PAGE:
Our Vegas man suggested, “Because of your image and your show the papers are calling you, ‘Purity Playhouse.’ The swingers in Vegas have a saying when they when they score with a good looking woman they call it, ‘good clean fun.’ We should name your group that, then people can take it either way they want to” he said with a wink and a smirk. We decided that idea, could as they say, “stay in Vegas.”

Instead we performed as “The Three D’s and Sandi and Sally;” not shocking or sophisticated, but accurate.

Admittedly our name was not as cute as The Beatles, as rootless as The Rolling Stones, as exotic as The Kingston (Jamaica) Trio, as homey as The Mamas and Pappas or as startling as Bare Naked Ladies. But The Three D’s has been a very serviceable name. It’s short. We can spell it. Nobody else seems to want copy it. It’s a work plug of a name, not a thoroughbred.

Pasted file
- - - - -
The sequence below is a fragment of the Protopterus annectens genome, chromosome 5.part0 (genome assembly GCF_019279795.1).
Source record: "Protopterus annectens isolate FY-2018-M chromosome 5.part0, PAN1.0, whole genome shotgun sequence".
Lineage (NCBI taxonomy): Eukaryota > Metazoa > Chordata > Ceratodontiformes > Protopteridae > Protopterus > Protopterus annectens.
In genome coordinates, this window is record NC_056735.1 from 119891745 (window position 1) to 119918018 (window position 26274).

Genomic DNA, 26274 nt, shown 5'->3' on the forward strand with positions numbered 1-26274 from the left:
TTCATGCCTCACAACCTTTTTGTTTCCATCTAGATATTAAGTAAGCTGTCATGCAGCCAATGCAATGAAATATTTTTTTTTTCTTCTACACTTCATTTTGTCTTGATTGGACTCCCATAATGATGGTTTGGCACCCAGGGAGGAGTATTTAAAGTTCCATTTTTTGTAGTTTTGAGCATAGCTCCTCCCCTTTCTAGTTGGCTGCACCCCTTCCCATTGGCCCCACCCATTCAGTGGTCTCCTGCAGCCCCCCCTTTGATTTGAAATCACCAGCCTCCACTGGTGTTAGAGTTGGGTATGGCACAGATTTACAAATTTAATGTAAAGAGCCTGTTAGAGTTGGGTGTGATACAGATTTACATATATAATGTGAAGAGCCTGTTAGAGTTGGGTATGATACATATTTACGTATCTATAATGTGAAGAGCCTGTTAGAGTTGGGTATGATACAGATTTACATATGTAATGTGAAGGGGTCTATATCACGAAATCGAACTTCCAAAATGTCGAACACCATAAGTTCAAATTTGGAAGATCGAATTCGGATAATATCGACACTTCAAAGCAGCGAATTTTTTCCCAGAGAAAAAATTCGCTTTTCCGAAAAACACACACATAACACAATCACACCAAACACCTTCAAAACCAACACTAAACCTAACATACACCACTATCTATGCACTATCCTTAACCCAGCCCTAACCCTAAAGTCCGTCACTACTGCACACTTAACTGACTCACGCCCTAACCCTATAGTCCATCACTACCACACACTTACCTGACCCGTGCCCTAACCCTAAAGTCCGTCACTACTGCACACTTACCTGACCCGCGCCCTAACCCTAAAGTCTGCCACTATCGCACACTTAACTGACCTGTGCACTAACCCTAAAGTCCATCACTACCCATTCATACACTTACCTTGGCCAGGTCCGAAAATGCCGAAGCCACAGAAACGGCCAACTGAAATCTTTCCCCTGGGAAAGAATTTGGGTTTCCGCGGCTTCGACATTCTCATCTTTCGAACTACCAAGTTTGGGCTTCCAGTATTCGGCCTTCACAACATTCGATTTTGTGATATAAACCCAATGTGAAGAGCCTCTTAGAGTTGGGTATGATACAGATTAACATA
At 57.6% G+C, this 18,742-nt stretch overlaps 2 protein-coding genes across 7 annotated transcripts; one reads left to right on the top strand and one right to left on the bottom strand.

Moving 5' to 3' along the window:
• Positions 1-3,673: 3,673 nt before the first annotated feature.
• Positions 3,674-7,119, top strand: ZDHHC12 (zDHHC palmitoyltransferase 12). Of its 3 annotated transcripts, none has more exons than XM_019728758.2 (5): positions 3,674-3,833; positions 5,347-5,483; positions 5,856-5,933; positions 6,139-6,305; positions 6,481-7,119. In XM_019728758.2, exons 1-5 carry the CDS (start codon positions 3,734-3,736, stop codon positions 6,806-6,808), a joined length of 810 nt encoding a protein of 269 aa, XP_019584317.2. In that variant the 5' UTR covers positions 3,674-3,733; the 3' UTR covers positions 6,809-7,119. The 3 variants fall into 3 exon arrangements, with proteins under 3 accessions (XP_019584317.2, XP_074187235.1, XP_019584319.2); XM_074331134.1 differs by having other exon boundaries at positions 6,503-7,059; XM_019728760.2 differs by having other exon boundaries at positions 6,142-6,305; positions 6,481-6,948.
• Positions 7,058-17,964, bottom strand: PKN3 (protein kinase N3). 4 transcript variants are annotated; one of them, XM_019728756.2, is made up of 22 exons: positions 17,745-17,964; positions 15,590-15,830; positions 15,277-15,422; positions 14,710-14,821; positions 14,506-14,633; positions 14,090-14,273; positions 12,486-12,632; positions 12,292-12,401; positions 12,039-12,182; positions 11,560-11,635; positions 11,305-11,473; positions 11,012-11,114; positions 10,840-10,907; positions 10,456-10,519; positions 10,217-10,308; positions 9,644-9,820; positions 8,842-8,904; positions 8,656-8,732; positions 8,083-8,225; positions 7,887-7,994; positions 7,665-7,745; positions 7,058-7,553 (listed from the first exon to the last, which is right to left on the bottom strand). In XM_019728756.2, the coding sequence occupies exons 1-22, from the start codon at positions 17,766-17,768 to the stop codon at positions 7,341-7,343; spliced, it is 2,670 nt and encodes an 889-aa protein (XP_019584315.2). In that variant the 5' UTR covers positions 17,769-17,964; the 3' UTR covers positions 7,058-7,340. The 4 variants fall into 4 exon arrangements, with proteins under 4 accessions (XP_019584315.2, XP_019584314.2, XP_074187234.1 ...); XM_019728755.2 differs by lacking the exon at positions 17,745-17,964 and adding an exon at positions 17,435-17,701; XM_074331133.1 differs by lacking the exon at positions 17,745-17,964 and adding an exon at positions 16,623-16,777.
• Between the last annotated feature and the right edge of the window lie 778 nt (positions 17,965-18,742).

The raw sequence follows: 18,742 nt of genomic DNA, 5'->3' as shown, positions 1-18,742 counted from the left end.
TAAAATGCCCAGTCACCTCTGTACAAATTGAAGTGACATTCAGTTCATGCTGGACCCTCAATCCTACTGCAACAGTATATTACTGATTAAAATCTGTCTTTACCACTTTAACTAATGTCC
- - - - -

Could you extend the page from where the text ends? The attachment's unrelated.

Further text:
Some people told us The Three D’s evoked memories of watching movies through cardboard glasses. Others asked us if we copied it off our school report card, or if it stood for “dumb, dumber, and dumbest or “duh, duh, and duh.”

The name was born more of desperation than inspiration. Dick, Denis and I had thrown around and out many names in the beginning. None of them stuck. Hey it’s hard to come up with a name. As Dave Berry said about the title of his newest book, “Titles are hard to come by. Most of the best ones have already been taken like ‘Thirty Days to Thinner Thighs, and The Bible.”